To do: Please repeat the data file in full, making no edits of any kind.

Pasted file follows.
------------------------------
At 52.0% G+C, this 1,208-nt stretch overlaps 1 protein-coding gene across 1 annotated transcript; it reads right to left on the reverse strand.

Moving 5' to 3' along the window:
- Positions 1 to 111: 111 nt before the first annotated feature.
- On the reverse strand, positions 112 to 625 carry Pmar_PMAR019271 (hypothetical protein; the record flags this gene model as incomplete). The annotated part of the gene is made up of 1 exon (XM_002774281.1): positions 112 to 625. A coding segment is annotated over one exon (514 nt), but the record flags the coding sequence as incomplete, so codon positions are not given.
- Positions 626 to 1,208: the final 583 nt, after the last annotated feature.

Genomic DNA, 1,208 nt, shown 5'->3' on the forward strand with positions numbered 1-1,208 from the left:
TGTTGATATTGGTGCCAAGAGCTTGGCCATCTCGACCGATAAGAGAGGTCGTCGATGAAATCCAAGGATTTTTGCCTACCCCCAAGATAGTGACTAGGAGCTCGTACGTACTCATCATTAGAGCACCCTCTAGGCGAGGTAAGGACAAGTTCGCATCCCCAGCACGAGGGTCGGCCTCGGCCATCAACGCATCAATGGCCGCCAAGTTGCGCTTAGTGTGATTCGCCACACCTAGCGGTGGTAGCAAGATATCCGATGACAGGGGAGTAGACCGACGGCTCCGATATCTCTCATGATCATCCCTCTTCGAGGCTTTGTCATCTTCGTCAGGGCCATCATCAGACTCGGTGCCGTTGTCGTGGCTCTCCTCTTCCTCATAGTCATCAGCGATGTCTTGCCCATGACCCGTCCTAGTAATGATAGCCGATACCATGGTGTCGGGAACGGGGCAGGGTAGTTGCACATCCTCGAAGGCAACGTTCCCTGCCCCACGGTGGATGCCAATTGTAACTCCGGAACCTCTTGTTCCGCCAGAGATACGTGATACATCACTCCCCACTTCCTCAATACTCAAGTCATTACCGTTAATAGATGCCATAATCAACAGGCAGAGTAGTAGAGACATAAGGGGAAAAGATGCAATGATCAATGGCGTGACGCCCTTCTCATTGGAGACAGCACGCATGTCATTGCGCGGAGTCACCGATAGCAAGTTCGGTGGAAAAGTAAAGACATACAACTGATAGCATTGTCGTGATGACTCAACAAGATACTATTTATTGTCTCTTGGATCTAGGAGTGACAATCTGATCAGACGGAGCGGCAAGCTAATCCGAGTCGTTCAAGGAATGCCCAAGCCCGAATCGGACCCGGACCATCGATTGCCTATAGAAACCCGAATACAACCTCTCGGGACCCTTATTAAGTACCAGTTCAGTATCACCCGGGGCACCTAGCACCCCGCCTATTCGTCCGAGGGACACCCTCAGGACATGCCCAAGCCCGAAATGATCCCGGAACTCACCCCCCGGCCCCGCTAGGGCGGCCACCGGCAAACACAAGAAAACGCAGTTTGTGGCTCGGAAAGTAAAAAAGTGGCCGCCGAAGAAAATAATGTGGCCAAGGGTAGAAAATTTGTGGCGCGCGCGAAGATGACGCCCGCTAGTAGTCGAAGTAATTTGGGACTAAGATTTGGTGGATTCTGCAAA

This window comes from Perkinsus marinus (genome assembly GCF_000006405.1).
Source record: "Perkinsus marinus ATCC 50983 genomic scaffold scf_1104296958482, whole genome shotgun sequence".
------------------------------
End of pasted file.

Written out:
At 52.0% G+C, this 1,208-nt stretch overlaps 1 protein-coding gene across 1 annotated transcript; it reads right to left on the reverse strand.

Moving 5' to 3' along the window:
- Positions 1 to 111: 111 nt before the first annotated feature.
- On the reverse strand, positions 112 to 625 carry Pmar_PMAR019271 (hypothetical protein; the record flags this gene model as incomplete). The annotated part of the gene is made up of 1 exon (XM_002774281.1): positions 112 to 625. A coding segment is annotated over one exon (514 nt), but the record flags the coding sequence as incomplete, so codon positions are not given.
- Positions 626 to 1,208: the final 583 nt, after the last annotated feature.

Genomic DNA, 1,208 nt, shown 5'->3' on the forward strand with positions numbered 1-1,208 from the left:
TGTTGATATTGGTGCCAAGAGCTTGGCCATCTCGACCGATAAGAGAGGTCGTCGATGAAATCCAAGGATTTTTGCCTACCCCCAAGATAGTGACTAGGAGCTCGTACGTACTCATCATTAGAGCACCCTCTAGGCGAGGTAAGGACAAGTTCGCATCCCCAGCACGAGGGTCGGCCTCGGCCATCAACGCATCAATGGCCGCCAAGTTGCGCTTAGTGTGATTCGCCACACCTAGCGGTGGTAGCAAGATATCCGATGACAGGGGAGTAGACCGACGGCTCCGATATCTCTCATGATCATCCCTCTTCGAGGCTTTGTCATCTTCGTCAGGGCCATCATCAGACTCGGTGCCGTTGTCGTGGCTCTCCTCTTCCTCATAGTCATCAGCGATGTCTTGCCCATGACCCGTCCTAGTAATGATAGCCGATACCATGGTGTCGGGAACGGGGCAGGGTAGTTGCACATCCTCGAAGGCAACGTTCCCTGCCCCACGGTGGATGCCAATTGTAACTCCGGAACCTCTTGTTCCGCCAGAGATACGTGATACATCACTCCCCACTTCCTCAATACTCAAGTCATTACCGTTAATAGATGCCATAATCAACAGGCAGAGTAGTAGAGACATAAGGGGAAAAGATGCAATGATCAATGGCGTGACGCCCTTCTCATTGGAGACAGCACGCATGTCATTGCGCGGAGTCACCGATAGCAAGTTCGGTGGAAAAGTAAAGACATACAACTGATAGCATTGTCGTGATGACTCAACAAGATACTATTTATTGTCTCTTGGATCTAGGAGTGACAATCTGATCAGACGGAGCGGCAAGCTAATCCGAGTCGTTCAAGGAATGCCCAAGCCCGAATCGGACCCGGACCATCGATTGCCTATAGAAACCCGAATACAACCTCTCGGGACCCTTATTAAGTACCAGTTCAGTATCACCCGGGGCACCTAGCACCCCGCCTATTCGTCCGAGGGACACCCTCAGGACATGCCCAAGCCCGAAATGATCCCGGAACTCACCCCCCGGCCCCGCTAGGGCGGCCACCGGCAAACACAAGAAAACGCAGTTTGTGGCTCGGAAAGTAAAAAAGTGGCCGCCGAAGAAAATAATGTGGCCAAGGGTAGAAAATTTGTGGCGCGCGCGAAGATGACGCCCGCTAGTAGTCGAAGTAATTTGGGACTAAGATTTGGTGGATTCTGCAAA

This window comes from Perkinsus marinus (genome assembly GCF_000006405.1).
Source record: "Perkinsus marinus ATCC 50983 genomic scaffold scf_1104296958482, whole genome shotgun sequence".